If you’re serious about getting a great deal, you’ll probably want to check out both online and in-store listings. You can use Reviewed.com’s comprehensive product search feature to flag a few refrigerators that interest you. Under each review, the “Shop Now” option provides an up-to-date list of the retailers who are selling a given fridge, alongside pricing data.
In your research, take note of the MSRP of each model, and check to see if any sellers—Amazon, AJ Madison, Home Depot, etc.—currently have the refrigerator on sale. Even then, the retail price is not the full sum of what you can expect to spend. There’s also the cost of delivery, installation, and haulaway of your old fridge. Depending on your state, you may also have to pay sales tax—a cost that may or may not be applicable to online purchases.
Don’t skimp on shipping and installation, and do your due diligence before your buy. Unless you plan to install the fridge yourself (which is usually pretty easy) you'll need to hire a professional, and you don't want to be doing that at the last minute. Too many buyers overlook the delivery or installation process and end up paying more than necessary.
5. Care, Cleaning, & Service
Keep your refrigerator running like new.
Proper care for your fridge begins and ends with you—it’s not simply a matter of setting and forgetting. A fridge need to be cleaned and maintained, just like any other machine.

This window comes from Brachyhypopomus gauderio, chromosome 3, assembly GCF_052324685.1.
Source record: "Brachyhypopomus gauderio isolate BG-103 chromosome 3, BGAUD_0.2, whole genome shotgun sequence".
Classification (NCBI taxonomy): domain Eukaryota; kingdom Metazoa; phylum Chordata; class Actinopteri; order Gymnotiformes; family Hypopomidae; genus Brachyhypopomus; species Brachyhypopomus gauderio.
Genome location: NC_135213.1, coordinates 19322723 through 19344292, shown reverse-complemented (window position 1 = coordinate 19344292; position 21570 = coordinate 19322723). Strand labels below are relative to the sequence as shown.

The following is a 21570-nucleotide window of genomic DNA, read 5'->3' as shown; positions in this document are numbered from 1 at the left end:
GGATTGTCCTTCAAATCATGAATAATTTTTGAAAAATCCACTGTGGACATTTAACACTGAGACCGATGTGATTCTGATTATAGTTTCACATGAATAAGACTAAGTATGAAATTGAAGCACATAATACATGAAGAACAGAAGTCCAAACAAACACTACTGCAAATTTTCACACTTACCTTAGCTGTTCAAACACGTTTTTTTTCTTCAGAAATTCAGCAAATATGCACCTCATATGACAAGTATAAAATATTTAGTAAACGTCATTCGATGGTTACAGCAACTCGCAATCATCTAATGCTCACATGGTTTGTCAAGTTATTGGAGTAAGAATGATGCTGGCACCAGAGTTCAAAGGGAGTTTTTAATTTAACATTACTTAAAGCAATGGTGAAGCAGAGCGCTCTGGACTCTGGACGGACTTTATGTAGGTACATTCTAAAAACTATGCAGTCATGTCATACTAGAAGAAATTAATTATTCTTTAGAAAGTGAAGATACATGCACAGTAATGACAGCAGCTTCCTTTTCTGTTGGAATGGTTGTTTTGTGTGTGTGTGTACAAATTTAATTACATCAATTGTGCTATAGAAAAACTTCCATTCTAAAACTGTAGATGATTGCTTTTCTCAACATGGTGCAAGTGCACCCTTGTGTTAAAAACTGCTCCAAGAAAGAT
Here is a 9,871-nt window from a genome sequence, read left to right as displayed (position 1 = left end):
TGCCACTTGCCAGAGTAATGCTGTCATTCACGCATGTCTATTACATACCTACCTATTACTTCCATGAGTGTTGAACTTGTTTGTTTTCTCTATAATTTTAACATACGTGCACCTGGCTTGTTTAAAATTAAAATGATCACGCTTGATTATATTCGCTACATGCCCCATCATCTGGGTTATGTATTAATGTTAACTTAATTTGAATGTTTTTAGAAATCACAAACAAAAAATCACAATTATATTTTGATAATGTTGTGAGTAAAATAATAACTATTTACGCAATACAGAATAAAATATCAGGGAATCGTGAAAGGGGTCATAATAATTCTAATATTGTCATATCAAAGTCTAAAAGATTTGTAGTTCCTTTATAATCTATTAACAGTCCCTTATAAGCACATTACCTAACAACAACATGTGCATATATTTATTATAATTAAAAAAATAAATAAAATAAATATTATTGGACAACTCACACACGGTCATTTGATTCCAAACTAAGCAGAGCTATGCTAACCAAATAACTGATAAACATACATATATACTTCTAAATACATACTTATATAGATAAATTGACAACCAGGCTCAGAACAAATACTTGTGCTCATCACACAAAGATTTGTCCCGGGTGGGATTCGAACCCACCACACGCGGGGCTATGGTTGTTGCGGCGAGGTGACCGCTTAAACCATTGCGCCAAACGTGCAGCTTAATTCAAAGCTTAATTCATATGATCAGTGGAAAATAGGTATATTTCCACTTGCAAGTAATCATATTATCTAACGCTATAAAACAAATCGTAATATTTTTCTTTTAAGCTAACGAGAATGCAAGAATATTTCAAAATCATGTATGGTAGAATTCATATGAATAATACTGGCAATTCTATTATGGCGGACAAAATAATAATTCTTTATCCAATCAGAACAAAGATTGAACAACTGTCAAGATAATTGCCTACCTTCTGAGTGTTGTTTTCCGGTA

While you need not lose any sleep over it, do try and remember to clean the interior on a regular basis. Wash out the water taps, wipe down the shelves, don’t stack food like a game of Jenga, and—perhaps most importantly—throw out old food when it goes bad.
Baking soda works well to remove nasty odors, but so do coffee grounds or a cotton ball soaked in vanilla extract. But don’t stop there! The gaskets easily accumulate germs and mold, so be sure to wipe those rubber liners down from time to time. And the crisper drawer—that’s actually one of the most attractive spots for germs in your entire home.
If you have a fridge with a built-in icemaker or water dispenser, you should also keep an eye on the water filter. If your water or ice starts to taste funky, change it out.
Last but not least, make sure your refrigerator is properly ventilated. Don't enclose it too tightly in cabinetry or push it right up against the wall. Most modern fridges don't have exposed coils, but for older or less expensive models, you may want to dust back there from time to time. You should also clean underneath your machine periodically—you never know what you're going to find down there, and obstructed ventilation equals poor performance.